James pointed down to timberline and observed that we’d better reach its protection before night or we might spend the winter in a snowdrift. This was a bitter blow. We rode downward through such a ripe harvest of huckleberries on their flaming hushes that the horses' hoofs were soon stained with old burgundy, but we could not pause to pick a single one.

T hree sweaters, a windbreaker and a slicker did not preserve me from the cold. My chattering teeth were heard above the gale that screeched among the battlements.

Dr. Grant diagnosed my chill as the work of some obscure germ, for which he had no medicine, and took a dim medical view of my prospects. James paused to assure me that he would soon effect a cure with Indian medicine. His comfort w'as well meant hut somewhat cold as we were blown down an endless wind tunnel.

Even after we had our tents up in the timber, a fire going and the best wares of the Alberta government broached, I shivered by the stove, experienced a paroxysm of nausea and bravely gave instructions for my burial beside a pleasant stream.

Grant talked privately to James about the chance of getting a helicopter to rescue me. James said nothing but set out with a shovel and soon returned with a bunch of wild strawberry roots which Gay plunged into boiling water.

While the physician looked doubtful, a kind of brown, tasteless tea was poured into me and I slept soundly until dawn,

whereupon I awakened in perfect health to eat the customary ten flapjacks. The noble red man’s medicine has my profound respect.

Since the Rockies had withdrawn their curse and smiled in hot sunshine we devised a final absurdity—we would return and pick the huckleberries.

It took half a day’s climb to reach the base of the Castel but only half an hour in the harvest field to collect two big pails of fruit and fill ourselves with sweet elixir. James had not misled us. There is no flavor on earth like that of the huckleberry growing safely out of man’s reach at least seven thousand feet above sea level.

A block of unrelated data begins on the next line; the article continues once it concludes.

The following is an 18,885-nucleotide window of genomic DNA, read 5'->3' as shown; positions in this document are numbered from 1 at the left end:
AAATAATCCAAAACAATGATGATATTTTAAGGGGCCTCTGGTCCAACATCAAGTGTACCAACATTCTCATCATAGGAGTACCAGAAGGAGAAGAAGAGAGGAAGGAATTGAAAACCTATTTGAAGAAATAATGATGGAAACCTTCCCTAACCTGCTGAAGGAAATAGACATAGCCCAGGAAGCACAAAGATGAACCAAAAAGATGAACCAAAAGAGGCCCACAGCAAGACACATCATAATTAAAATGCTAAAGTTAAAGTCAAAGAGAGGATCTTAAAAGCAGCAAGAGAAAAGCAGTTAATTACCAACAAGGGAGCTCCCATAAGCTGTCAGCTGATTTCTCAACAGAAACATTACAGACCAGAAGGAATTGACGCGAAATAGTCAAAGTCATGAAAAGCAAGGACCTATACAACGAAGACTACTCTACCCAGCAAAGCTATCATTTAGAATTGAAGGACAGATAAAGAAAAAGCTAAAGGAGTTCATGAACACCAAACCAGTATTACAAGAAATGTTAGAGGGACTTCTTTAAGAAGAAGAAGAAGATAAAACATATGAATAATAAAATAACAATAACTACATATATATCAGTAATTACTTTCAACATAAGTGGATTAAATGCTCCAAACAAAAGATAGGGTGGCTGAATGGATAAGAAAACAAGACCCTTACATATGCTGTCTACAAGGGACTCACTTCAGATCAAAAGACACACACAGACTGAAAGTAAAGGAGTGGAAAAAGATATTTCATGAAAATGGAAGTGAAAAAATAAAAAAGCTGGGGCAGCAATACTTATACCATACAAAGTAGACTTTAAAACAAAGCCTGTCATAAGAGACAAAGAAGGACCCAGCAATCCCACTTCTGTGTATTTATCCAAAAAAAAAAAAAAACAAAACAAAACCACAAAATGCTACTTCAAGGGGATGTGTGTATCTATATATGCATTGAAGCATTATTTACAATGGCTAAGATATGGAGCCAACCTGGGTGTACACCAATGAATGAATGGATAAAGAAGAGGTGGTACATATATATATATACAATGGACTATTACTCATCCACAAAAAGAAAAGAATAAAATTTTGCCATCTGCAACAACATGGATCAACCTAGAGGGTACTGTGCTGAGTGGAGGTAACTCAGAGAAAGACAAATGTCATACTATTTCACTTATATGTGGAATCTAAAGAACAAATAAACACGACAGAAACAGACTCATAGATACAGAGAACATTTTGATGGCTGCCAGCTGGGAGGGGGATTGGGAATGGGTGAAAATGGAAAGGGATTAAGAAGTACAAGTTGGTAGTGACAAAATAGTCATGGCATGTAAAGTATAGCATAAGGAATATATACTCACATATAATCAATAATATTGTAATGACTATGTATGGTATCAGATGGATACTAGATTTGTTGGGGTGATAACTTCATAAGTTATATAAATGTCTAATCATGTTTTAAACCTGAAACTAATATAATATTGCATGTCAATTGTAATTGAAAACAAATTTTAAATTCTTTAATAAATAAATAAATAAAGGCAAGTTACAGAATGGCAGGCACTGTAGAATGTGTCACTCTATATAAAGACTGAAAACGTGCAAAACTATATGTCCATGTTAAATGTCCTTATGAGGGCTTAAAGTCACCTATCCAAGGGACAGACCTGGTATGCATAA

Gay Riviere, that lovely lady who well earned our affectionate name of Toujours Gai, had stayed in camp and rolled out pastry under an empty ketchup bottle. Now she produced huckleberry pies of ethereal quality, half a pie for each of us. This, we agreed, was her masterpiece, but it wasn't.

For breakfast she plunged a quart of huckleberries into her flapjack mix, whose oozing hue and indescribable relish empurpled our faces and delayed our departure until noon.

As I watched James pack for the last hard git 1 began to appreciate at last his craftsmanship of many skills — his sense of geography and weather; his patient training and study of every horse as a separate psychological problem until man and animal communicated by mental telepathy; his diamond hitch tied as a surgeon ties a suture; his campfires built in safe pits, their embers covered with a foot of earth and all rubbish burned or buried; his tent poles neatly piled for future use—no trace of human passage left behind except our footprints.

We had been promised today some “pretty fair to middlin’ scenery." After James had cut our way through a thicket

of dwarf pine, we approached a barren mound, not high as it seemed, but swept by such a wind that the horses leaned and lurched against it as against a steep hill. A short mile and a long, gasping hour carried us to the top. Our reward seemed adequate. On the swirling crest of Prairie Bluff we surveyed as never before the immensity of Canada.

To the west, in ranks of blue and white, marched the Rockies, their highest peaks apparently below us. To the east we looked down on the yellow linoleum floor of the prairies. Eighty miles away floated the Sweet Grass Hills.

Our diameter of vision was at least two hundred miles. One might see further from an airplane but it would be a picture only, static and lifeless. From Prairie Bluff, with its wind and tattered cloud rack, its stinging scent of pine, juniper and wheat fields, its cold and aching stone, the picture had become reality. 1 leave it at that, since words, photographs, maps and measurements are meaningless.

Too soon we parted with the Rivieres and became civilized again. Remembering that we had passed ten days without a bath, we stopped at the first wayside garage to be hosed off with live steam and we took a last, long look at the range behind James’ back yard.

The Rockies were wasting away, stone by stone, grain by grain, in their countless æons of erosion. Some day they would be leveled to fiat conformity like mankind. Well, they probably would last our time. So, we hoped, would James and his kingdom.

Anyway, though we had done nothing dangerous or heroic, had covered only the distance of an hour’s automobile drive, nevertheless our narrow lives had acquired a fourth dimension. Unlike most Canadians, we had seen the Rockies and their breed. ★